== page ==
|The £500m Heron Tower is Gerald Ronson's latest project and is backed by Middle East investors including the State of Oman. The development of 110 Bishopsgate – Heron Tower, the nucleus of the Heron Plaza complex, in the heart of the City of London, will have a total of 41 storeys. Heron Plaza will include a total area of 97,718 m2 (1,051,446 sq ft). |
Gerald Ronson, one of Britain's leading property investors, warned in March 2007 that the industry was heading for a correction amidst over-exuberance from investors.
Ronson, chief executive of private company Heron International, which had to be rescued during the property bust of the early 1990's, told guests at his annual industry lunch at London’s Savoy Hotel that “there can only be one ending” to the then current hot property market.
“We will look back and talk about how obvious the signs were,” Ronson said.
Zero-carbon shops and offices would cost up to 30% more than conventional buildings, according to a new report that was published in the UK on Monday.
The UK government, which is mandating that all new homes must be zero-carbon by 2016, is considering a similar policy for commercial property.
Industry group UK Green Buildings Council (UK-GBC), was asked to assess the practicality of cutting carbon reductions in new commercial buildings.
The report said this was unlikely to be achieved purely through on-site renewable energy e.g. through solar power or biomass plants.
However, net carbon emissions could be cut to zero through better energy efficiency and the production of renewable energy at off-site locations nearby. However, the report – commissioned by the Department for Communities and Local Government – says that this would come at a cost.
A green office block or shopping centre that met the new criteria could have a premium over other buildings of anything from 5-30%.
In the report, UK-GBC urges the implementation of a European Union law on green buildings as soon as possible. The Energy Performance in Buildings Directive does not have to be implemented by the UK until January 2009.
Click here for the full report.
Key findings in the report are as follows:
It IS possible to reduce carbon emissions from energy use down to zero in the majority of new non-domestic buildings, as long as onsite, near-site and offsite renewable solutions are employed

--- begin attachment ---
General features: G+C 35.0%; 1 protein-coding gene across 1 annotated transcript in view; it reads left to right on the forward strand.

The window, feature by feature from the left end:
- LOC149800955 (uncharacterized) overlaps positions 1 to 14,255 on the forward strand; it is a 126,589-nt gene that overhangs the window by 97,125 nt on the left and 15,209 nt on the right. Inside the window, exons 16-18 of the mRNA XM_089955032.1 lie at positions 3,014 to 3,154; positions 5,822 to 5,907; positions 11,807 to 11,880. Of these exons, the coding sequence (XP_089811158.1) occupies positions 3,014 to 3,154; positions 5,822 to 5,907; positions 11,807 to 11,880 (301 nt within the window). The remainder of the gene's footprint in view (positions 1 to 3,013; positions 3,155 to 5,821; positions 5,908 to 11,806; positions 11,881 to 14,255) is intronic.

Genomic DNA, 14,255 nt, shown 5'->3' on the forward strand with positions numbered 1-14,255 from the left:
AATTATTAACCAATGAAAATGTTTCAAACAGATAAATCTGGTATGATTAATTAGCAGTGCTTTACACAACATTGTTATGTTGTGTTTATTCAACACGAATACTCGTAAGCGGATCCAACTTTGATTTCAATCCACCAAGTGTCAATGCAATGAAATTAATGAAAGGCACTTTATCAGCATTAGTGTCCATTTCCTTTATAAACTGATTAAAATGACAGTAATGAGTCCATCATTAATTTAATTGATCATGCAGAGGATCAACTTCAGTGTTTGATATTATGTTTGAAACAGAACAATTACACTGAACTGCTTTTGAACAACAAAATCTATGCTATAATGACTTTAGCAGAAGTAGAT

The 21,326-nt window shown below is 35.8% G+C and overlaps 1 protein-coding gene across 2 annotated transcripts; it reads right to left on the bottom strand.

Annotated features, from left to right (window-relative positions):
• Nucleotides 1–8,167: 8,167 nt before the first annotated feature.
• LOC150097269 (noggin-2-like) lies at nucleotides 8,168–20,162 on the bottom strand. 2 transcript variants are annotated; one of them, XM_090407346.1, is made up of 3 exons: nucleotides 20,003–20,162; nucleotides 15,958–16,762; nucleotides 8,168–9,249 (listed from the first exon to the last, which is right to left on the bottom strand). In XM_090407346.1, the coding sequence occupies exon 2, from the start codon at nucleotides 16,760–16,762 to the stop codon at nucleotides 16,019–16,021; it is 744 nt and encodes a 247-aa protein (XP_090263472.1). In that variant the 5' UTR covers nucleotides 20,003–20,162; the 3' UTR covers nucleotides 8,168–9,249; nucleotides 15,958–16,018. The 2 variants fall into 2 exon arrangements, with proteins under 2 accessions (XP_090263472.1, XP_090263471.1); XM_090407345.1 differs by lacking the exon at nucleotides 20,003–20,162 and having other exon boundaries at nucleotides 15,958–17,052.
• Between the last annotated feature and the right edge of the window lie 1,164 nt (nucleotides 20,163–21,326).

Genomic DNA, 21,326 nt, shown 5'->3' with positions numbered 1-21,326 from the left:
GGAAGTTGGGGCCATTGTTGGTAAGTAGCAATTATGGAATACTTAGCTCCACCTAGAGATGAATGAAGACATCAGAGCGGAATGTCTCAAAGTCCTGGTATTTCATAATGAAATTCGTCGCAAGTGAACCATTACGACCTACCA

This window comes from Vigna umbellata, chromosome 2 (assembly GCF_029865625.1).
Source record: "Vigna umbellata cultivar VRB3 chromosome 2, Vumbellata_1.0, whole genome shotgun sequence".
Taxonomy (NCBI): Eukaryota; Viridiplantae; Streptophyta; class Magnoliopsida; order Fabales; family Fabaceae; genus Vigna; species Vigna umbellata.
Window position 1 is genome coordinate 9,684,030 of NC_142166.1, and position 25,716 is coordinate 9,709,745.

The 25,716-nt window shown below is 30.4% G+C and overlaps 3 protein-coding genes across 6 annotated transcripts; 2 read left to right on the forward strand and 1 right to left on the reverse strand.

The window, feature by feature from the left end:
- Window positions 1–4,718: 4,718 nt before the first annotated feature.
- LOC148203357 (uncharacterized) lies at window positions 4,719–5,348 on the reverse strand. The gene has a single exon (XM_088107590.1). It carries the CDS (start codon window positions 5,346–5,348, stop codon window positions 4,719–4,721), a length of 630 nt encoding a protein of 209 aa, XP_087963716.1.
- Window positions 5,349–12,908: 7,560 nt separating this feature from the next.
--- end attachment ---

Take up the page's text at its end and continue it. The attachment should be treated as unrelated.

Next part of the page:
There is a cost associated with building to zero carbon. Cost varies widely with both the form and the use of the building. However, preliminary modelling suggest that the premium could range from over 30% down to as low as 5 or 10% of current baseline costs.
A challenging yet achievable timeframe for achieving zero carbon new non-domestic buildings along the lines set for housing is needed. With a trajectory in place similar to that adopted for the Code for Sustainable Homes, then a deadline of 2020 could be adopted.
In order for government to take forward these findings and set policy, a substantial amount of further work needs to be done. One of the UK-GBC's key recommendations is the construction of a national database on energy use in non-domestic buildings to improve on the existing incomplete and inconsistent data.
Paul King, Chief Executive of the UK-GBC said:
"One of the most valuable things about this report has been the willingness of our members to work together, to work out how we can deliver zero carbon new buildings in around 10 years. We have already learnt valuable lessons from the zero carbon homes experience, not least that although there are inevitably extra costs, these costs can be minimised through good design.
"This is about government and industry both taking responsibility. Government needs to accept its responsibility to set good policy focusing on outcomes, and in return industry can and must respond and innovate. UK-GBC members are up for ambitious targets on sustainability.
"We need a policy direction that provides sufficient urgency and certainty for investment, and a trajectory that is ambitious and stretching - but ultimately achievable. To make progress on green building we should be bold in our target setting, and work together to overcome the challenges en route".
The UK-GBC is an industry led, independent, not-for-profit, membership based organisation whose mission is to dramatically improve the sustainability of the built environment by radically transforming the way it is planned, designed, constructed, maintained and operated. It includes such companies as Arup, Jones Lang Lasalle and M&S.
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